“Men are disconnected from themselves and each other.”
Men's well-being expert Angga Kara talks to us about the emotional world of men ahead of his appearance at our Future of Men event in Sheffield.
At our upcoming Future of Men event in Sheffield we are welcoming an amazing range of people to talk about the issues facing men today and some of the solutions. One of these people is Angga Kara, a man who does remarkable work on supporting men with his Inner Fire Coaching, and is also the man who has made the charity Men Up North into a ground-breaking entity which brings men together to share and develop. We’re delighted to have Angga join us at the event at Kommune on the 27th July, and asked him to fill in a quick questionnaire to introduce himself…
Who are you and what do you do?
My name is Angga Kara. I’m an executive coach with a focus on burnout prevention and support. My clients list range from c-suite executives, international athletes, consultants, senior management to celebrities. I’ve also been a social entrepreneur since 2003.
In 2017 I reinvigorated MEN UP NORTH and turned it into safe space conversations for men infused with self-leadership training.
What can we expect from you at the event?
Authenticity, presence, hugs and a smile.
Hoping to inspire men to not be ashamed of their emotional world and see vulnerability as a strength.
What are the key challenges facing men today from your perspective?
Disconnection. Men are disconnected from themselves and their peers. Kinda ironic really as we’re living in a world that is more connected than ever before.
Isolation & loneliness. Links to the point above, no man is an island. As men get older, their social circle gets smaller and smaller.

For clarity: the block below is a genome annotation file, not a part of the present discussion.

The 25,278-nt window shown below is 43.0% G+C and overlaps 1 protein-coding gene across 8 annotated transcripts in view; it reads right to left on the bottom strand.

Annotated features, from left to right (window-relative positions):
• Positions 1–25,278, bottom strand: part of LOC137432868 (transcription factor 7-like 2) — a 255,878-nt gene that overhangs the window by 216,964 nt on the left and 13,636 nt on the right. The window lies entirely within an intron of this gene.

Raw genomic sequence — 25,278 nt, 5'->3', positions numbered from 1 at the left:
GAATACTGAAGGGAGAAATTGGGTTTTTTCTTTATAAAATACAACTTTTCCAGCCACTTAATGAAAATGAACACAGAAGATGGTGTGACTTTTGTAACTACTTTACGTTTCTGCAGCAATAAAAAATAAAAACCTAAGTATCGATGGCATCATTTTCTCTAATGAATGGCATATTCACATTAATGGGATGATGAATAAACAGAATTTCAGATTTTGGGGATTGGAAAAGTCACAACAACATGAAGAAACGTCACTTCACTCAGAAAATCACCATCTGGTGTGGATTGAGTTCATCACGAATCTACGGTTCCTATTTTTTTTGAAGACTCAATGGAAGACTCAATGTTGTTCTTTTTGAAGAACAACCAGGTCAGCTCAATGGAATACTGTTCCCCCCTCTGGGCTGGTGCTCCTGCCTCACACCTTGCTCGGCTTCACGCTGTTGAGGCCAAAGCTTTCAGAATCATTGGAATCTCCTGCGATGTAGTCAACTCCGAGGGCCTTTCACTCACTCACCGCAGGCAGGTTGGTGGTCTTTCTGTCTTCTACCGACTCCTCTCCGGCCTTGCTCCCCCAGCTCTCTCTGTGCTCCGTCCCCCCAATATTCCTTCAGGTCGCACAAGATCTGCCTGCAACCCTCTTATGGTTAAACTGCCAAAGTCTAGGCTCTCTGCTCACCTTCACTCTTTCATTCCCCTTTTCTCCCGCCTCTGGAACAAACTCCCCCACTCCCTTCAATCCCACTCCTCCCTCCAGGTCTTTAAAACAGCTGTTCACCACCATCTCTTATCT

Banter. Don’t get me wrong, I love banter! It’s super fun and playful and as men it’s our method of connecting with other men. The challenge lies if this is the only method of communication and what I found is when conversation gets a bit ‘deeper’, banter resurfaces and dissipates the conversation straight away. It’s about learning about how we as men can practice different ways of communicating and giving permission to ourselves to experiment.
Why does mental health matter to you?
I’ve been personally affected by it to the point of having uncontrollable suicidal thoughts. Even though on the outside, it looked like my life was ‘successful’ ticking off the boxes of what traditionally a man should have. It lead me on a journey of self-discovery and deep exploration of myself asking deep existential philosophical questions. Grateful for the journey as it lead me to my career now holding space for executives and helping them to be instead of doing all the time.
What are the issues most affecting mental health today?
Social media. We’re constantly judging other people’s lives in comparison to ours. Also without realising it, we’re reprogramming our brain to be look forward to (and eventually crave) the dopamine hits in our brain when we get the likes / notifications. (Dopamine has a reputation to be the the “feel good hormones”)
Sleep. Taking back control of my sleep was the one of the keys towards better mental health. Google it and you’ll be surprised how important it is! With 24/7 entertainment available to us and how the producers of these amazing shows have mastered cliffhangers makes it really hard to have the willpower to stop when we know we need to sleep.
What one piece of music always lifts your spirits?
Hard to choose one.
Sly & The Family Stone – ‘Thank You’ (Falettinme Be Mice Elf Agin)
Gwen McRae – ‘Keep the fire burning’
Where’s your favourite place in the world?
Wherever I am connected to nature and the people I care about. Although Mount Kōya ( Koyasan ) in Japan has a very special place in my heart. Helped me see death in a very different perspective.
Who’s your hero?
Michael Jordan in Space Jam. I wanted to grow up and save the world by playing basketball with Michael Jordan (& the Looney Toons) against aliens. That film in ‘96 inspired me to play basketball which helped me gain my confidence back up. I was heavily bullied on a daily basis when I first arrived in England in ‘97 as I couldn’t speak any English and was in special needs class.
You can buy tickets to the event here. Ticket profits are going to CALM.
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